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Town 66

Another entry in the series of small box games from Oink, Town 66 is a game that's notionally themed around town planning. Actually tho, it's an abstract puzzle game designed by Christoph Cantzler and Anja Wrede where players are placing out tiles to orthogonally adjacent positions in a 6 x 6 grid. The tiles come in six colours and six shapes, and on your turn you need to place a tile so that it does not duplicate either the colour or shape of any other tile in its row or column. Think of it as a Sudoku variant.

The 1-4 players each start with a hand of four tiles drawn from a bag, and players each have a small tile rack to hold the tiles so that the player can see the colour and shape but other players can only see the colours of opponents' tiles. This gives players limited but useful information: if I know an opponent has two yellow tiles, for example, I might deliberately choose to play a yellow tile because I know that's going to reduce their placement options.

On your turn you place out one tile and you draw another. If you ever have three tiles of the same colour, you can discard them and redraw. At the end of any of your turns, after you've placed and drawn, you can decide to discard a tile to permanently reduce your hand size. This is a clever push-your-luck device: it takes you closer to meeting a potential win condition of using up all your tiles. The risk tho' is that with fewer tiles you increase the possibility that you have no legal play (ie: there is no position in the grid to which you can play any of your tiles). If that happens, you are eliminated from the game. And running down your hand too early in the game won't guarantee you a win: if two or more players exhaust their hands, the win goes to the player that did this last...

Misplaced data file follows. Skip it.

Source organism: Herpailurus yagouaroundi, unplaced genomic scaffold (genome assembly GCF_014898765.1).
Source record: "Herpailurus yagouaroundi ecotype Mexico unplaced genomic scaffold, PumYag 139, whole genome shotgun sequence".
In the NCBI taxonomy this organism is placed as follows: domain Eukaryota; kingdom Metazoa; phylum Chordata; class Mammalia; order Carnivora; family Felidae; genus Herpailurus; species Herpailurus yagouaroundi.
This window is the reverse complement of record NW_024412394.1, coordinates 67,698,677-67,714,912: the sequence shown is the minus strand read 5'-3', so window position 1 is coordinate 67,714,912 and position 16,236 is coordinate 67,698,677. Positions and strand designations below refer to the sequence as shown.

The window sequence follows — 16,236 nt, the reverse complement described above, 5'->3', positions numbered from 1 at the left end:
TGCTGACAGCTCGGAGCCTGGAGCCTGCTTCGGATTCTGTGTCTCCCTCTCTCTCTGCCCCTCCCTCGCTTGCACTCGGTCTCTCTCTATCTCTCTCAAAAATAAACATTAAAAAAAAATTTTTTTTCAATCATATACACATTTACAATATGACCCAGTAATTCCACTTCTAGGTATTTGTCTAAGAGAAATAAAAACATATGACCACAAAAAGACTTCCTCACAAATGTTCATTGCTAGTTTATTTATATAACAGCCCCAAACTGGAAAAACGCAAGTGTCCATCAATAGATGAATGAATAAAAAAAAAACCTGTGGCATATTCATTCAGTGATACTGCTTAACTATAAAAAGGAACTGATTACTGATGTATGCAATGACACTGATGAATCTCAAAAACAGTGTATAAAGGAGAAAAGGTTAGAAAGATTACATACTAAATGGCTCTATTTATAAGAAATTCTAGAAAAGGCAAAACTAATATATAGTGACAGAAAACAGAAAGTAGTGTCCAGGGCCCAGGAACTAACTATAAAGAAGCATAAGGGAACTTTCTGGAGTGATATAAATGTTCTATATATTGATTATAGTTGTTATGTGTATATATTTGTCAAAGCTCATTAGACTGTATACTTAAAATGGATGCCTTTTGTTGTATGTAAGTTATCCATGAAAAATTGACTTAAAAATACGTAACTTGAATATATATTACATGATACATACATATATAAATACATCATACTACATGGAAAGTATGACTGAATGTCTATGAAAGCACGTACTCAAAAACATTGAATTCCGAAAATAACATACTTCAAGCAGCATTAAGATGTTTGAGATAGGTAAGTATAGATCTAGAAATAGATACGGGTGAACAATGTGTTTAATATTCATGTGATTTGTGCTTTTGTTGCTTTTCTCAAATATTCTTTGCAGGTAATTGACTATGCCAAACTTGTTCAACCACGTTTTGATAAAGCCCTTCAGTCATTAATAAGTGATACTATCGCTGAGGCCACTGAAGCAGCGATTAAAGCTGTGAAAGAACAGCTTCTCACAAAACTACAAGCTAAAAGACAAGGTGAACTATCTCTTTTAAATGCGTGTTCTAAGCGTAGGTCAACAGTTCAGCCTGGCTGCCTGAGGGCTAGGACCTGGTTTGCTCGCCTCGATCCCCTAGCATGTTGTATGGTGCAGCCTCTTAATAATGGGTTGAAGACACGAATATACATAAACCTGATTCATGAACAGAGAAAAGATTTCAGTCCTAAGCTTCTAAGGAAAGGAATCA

The design for Town 66 is simple but effective, and it works especially well as a two-player tactical tussle. Tho' there is player elimination (either because you cannot place a tile or you've deliberately run your rack down to zero) you won't be sitting on the sidelines waiting for the finish for very long because Town 66 takes no more than 15 minutes to play. This then is a great little filler-length puzzle game that takes up very little space on your shelves or in your suitcase. Oink have done their usual sterling job over the production and packaging: the box may be small but it comfortably accommodates the tiles, racks and draw bag, and the art from Jun Sasaki serves its function well. And even tho' colours might seem critical to the game, the design thoughtfully incorporates dot patterns that colour-blind players can use to supplement the colours to distinguish tiles from each other.

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